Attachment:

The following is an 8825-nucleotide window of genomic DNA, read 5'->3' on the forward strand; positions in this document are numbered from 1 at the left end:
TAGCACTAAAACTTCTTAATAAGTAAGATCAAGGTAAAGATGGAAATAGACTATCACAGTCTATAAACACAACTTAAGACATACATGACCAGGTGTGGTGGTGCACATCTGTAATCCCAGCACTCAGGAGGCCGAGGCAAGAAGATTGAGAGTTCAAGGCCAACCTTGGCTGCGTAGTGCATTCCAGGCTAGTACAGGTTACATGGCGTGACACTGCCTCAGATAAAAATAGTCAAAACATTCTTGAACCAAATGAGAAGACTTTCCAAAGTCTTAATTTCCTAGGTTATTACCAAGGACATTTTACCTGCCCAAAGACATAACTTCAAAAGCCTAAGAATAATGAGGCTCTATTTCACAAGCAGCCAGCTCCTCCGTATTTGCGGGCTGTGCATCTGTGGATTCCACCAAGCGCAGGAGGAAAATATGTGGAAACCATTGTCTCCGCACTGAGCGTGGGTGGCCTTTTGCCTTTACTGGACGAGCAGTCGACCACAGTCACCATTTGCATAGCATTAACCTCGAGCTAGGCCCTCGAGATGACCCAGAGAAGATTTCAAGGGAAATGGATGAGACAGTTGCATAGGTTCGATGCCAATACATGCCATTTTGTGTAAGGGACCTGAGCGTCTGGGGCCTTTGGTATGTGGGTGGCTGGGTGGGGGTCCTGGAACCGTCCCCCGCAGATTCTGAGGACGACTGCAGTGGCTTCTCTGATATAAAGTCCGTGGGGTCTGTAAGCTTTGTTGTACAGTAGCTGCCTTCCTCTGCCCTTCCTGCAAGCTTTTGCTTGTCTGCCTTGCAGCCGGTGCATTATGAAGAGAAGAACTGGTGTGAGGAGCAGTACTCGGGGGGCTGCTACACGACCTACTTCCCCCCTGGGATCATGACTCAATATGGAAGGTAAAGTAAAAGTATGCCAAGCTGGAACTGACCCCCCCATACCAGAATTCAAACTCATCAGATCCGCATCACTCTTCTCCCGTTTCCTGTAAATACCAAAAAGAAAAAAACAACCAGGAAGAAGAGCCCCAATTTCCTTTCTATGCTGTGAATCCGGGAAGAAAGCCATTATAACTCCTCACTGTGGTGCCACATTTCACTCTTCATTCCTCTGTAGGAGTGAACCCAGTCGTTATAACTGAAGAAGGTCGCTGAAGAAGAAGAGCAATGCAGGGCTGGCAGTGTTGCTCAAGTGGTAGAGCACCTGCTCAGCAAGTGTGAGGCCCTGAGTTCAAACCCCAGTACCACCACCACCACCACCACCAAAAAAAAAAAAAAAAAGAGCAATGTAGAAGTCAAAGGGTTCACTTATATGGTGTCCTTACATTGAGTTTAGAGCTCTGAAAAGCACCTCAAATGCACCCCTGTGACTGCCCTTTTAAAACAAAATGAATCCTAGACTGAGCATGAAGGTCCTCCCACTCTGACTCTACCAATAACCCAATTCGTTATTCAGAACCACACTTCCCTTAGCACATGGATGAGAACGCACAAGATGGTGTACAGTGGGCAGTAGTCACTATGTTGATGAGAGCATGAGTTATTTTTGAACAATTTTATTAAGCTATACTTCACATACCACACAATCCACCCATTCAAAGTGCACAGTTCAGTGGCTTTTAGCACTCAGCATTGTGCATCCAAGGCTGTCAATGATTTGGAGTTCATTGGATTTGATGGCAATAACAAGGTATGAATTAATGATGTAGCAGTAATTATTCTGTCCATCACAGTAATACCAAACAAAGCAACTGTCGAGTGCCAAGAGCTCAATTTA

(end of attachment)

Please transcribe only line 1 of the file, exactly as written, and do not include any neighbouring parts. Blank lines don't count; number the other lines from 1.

The following is an 8825-nucleotide window of genomic DNA, read 5'->3' on the forward strand; positions in this document are numbered from 1 at the left end: